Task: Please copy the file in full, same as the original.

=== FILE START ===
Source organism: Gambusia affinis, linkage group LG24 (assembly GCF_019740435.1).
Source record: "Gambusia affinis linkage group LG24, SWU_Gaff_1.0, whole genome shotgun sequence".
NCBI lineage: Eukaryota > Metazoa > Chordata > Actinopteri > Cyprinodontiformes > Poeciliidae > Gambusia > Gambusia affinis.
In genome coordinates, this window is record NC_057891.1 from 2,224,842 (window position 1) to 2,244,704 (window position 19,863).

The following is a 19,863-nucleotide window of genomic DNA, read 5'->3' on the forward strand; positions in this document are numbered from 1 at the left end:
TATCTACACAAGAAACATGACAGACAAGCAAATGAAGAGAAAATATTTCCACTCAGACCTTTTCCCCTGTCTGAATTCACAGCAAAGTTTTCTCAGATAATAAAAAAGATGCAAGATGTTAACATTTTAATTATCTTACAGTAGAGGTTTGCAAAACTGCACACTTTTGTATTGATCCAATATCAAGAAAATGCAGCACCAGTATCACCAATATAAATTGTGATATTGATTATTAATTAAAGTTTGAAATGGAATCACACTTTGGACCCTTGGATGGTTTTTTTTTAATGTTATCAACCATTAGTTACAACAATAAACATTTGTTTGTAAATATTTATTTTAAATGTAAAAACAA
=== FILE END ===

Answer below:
Source organism: Gambusia affinis, linkage group LG24 (assembly GCF_019740435.1).
Source record: "Gambusia affinis linkage group LG24, SWU_Gaff_1.0, whole genome shotgun sequence".
NCBI lineage: Eukaryota > Metazoa > Chordata > Actinopteri > Cyprinodontiformes > Poeciliidae > Gambusia > Gambusia affinis.
In genome coordinates, this window is record NC_057891.1 from 2,224,842 (window position 1) to 2,244,704 (window position 19,863).

The following is a 19,863-nucleotide window of genomic DNA, read 5'->3' on the forward strand; positions in this document are numbered from 1 at the left end:
TATCTACACAAGAAACATGACAGACAAGCAAATGAAGAGAAAATATTTCCACTCAGACCTTTTCCCCTGTCTGAATTCACAGCAAAGTTTTCTCAGATAATAAAAAAGATGCAAGATGTTAACATTTTAATTATCTTACAGTAGAGGTTTGCAAAACTGCACACTTTTGTATTGATCCAATATCAAGAAAATGCAGCACCAGTATCACCAATATAAATTGTGATATTGATTATTAATTAAAGTTTGAAATGGAATCACACTTTGGACCCTTGGATGGTTTTTTTTTAATGTTATCAACCATTAGTTACAACAATAAACATTTGTTTGTAAATATTTATTTTAAATGTAAAAACAA